The Magical T Shirt

              Book written by Adam Bushnell and illustrated by Karen Thompson.                              

http://www.willinghandscharity.com/       

https://www.amazon.co.uk/Magical-T-Shirt-friendship-England-Africa-ebook/dp/B07TW65NNL

I was proud to be asked to illustrate the book for Great Lumley Infant School. After my paintings were handed over the school paid me £100 which I immediately donated back to them in order that they could give the money to Julius's Mam. I have a lovely video of her receiving it and I believe she bought land.

CHILDREN living 4,000 miles apart but united by the amazing and mysterious journey of a “magic T-shirt” came face to face via Skype

The Internet video call between pupils of Great Lumley Infant and Nursery School, in County Durham, and St Stephen’s Kamuge-Olinga Nurseries, in Pallisa, Uganda, brought together Kate Holmes and Julius – two nine-year-olds who might never have been aware of each other’s existence had it not been for Kate’s old school uniform. Having outgrown the T-shirt two years ago, Kate donated it to her school, which put it in a charity clothes bin.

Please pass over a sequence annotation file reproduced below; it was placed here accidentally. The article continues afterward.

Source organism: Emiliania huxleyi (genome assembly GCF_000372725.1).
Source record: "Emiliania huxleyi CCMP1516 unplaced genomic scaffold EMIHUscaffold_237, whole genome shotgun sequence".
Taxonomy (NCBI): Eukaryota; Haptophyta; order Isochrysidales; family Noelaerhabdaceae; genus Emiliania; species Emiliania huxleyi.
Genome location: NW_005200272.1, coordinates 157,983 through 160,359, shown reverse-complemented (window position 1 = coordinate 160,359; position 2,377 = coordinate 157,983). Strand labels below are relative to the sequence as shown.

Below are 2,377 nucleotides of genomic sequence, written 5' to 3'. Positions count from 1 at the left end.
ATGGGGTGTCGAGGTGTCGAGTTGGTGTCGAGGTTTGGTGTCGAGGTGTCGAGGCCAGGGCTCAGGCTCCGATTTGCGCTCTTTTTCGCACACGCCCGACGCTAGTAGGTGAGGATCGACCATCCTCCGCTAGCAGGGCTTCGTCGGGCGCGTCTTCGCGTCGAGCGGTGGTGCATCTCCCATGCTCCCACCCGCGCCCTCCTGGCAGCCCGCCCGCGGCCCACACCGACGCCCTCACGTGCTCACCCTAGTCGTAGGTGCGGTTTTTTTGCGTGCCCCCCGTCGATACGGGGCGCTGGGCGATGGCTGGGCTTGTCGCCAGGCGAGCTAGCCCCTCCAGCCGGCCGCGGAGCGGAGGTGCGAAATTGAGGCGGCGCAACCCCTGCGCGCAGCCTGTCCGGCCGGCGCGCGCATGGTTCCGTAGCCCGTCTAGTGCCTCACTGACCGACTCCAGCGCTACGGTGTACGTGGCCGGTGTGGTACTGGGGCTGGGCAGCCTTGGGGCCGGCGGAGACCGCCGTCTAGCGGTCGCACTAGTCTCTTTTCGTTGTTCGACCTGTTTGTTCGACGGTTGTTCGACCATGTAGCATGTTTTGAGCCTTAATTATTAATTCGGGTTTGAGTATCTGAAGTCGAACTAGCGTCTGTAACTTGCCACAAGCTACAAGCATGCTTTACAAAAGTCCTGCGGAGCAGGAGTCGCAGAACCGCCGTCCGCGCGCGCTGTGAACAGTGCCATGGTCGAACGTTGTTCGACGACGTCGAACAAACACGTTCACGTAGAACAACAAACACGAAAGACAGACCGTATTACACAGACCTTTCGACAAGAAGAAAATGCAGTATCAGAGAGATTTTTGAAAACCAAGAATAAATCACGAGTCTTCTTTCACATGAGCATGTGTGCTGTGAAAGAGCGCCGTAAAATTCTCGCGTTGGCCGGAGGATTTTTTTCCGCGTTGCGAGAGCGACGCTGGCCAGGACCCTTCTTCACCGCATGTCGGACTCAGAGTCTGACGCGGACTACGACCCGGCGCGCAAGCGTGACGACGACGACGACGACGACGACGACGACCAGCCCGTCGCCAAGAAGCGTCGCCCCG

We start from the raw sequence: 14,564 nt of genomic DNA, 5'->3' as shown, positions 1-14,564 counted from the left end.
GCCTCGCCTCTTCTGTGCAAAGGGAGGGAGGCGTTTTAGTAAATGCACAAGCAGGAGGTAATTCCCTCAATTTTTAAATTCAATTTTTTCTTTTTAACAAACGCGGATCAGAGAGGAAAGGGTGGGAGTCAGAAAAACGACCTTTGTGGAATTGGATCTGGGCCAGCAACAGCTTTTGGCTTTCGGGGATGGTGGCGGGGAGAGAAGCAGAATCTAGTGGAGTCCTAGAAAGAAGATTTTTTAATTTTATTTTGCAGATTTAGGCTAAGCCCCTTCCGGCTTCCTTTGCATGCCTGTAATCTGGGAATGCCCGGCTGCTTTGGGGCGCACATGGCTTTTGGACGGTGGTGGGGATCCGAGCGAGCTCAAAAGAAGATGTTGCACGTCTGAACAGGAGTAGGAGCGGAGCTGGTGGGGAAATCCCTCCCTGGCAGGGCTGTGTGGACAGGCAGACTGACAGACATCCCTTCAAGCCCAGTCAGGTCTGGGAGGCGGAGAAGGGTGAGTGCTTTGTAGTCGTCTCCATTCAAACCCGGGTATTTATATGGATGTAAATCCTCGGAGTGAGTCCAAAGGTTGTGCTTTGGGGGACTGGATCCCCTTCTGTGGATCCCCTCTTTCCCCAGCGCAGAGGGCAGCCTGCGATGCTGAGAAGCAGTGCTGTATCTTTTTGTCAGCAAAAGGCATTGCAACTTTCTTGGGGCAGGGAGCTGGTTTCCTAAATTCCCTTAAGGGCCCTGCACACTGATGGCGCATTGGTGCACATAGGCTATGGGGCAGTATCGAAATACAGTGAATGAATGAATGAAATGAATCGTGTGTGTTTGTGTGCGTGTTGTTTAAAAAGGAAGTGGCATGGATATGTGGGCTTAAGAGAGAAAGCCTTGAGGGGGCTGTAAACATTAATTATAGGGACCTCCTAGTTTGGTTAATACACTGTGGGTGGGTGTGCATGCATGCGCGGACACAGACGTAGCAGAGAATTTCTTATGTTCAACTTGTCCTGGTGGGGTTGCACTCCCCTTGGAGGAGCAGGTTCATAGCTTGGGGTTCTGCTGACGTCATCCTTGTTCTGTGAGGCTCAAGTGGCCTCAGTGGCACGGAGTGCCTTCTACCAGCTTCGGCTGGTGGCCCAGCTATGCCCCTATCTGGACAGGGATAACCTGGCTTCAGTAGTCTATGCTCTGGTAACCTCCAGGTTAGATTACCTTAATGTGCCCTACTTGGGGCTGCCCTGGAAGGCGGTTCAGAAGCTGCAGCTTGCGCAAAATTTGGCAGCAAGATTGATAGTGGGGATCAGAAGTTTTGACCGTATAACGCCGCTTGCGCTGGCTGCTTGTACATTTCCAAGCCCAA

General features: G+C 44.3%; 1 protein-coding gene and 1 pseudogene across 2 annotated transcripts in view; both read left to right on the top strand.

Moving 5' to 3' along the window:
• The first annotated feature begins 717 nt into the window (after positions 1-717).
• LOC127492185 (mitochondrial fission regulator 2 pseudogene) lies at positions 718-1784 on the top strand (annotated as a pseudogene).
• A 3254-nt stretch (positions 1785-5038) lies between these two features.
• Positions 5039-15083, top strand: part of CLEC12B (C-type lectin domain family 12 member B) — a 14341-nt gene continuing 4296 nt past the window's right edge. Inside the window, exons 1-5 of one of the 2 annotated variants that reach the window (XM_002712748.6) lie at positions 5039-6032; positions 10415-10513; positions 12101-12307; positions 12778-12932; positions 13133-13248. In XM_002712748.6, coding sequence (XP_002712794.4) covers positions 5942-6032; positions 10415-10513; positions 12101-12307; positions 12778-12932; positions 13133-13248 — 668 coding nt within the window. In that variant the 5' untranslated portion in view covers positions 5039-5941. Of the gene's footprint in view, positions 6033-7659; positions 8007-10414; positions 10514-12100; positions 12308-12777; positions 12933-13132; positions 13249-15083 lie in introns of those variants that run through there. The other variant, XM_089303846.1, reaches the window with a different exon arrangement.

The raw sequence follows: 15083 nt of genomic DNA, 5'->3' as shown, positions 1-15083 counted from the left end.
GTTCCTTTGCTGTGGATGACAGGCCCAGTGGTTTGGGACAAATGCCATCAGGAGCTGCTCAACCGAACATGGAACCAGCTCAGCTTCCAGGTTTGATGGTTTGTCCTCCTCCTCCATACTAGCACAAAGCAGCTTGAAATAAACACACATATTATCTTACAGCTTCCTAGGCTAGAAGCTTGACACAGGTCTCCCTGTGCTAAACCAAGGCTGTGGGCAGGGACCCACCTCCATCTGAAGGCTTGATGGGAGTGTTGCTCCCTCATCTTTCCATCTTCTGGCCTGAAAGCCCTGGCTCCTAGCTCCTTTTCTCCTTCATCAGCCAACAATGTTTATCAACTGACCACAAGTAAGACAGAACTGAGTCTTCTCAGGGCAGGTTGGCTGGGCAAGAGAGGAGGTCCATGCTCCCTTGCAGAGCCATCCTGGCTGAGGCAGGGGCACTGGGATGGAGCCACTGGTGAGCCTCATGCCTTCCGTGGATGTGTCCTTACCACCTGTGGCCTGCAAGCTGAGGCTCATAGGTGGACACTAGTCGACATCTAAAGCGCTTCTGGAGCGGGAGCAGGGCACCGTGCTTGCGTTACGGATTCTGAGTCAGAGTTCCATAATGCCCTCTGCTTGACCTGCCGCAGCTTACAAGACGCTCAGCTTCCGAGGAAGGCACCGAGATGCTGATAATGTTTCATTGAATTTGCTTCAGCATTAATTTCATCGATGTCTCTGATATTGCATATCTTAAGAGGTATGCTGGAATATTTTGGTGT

From there, the story switches to Uganda last summer, where parish priest Deo Eriot is conducting a church service. A small boy kneels in front of him, wearing a distinctive T-shirt. Intrigued, Fr Eriot asks where the youngster, Julius, acquired it and is told the boy’s mother bought it from a local market specially for his first Communion.

That prompted the priest to search for the school named on the T-shirt’s logo online and, last July 29, email the headteacher, Tracey Wilson. So began a heart-warming partnership between Great Lumley and St Stephen’s nursery, where Fr Eriot is a director, which has seen the exchange of letters, photographs and experiences.

Today (Friday, May 15, 2015), Kate and Julius came face to face for the first time; Julius, a few classmates and Fr Eriot having driven 30 miles to the nearest Internet connection good enough to allow Skype conversation. In a moving exchange which reduced Kate’s mum Deborah to tears, the Ugandans sang their national anthem, the North-East youngsters sang their school song and children exchanged questions.

Kate asked Julius his favourite animal – “pussycat”; his favourite food – bread; whether he liked school – yes; and whether he had any toys – no. She said: “I was excited. I asked if he would be my friend and he said yes.”

The long-anticipated meeting almost didn’t happen – Julius having taken ill on the trip. But the bright-eyed youngster left hospital just in time to make the cross-continental call. Both sides hope the link will continue and grow, possibly leading to visits in future.

But the details of how Kate’s old T-shirt reached east Africa will surely remain a mystery.

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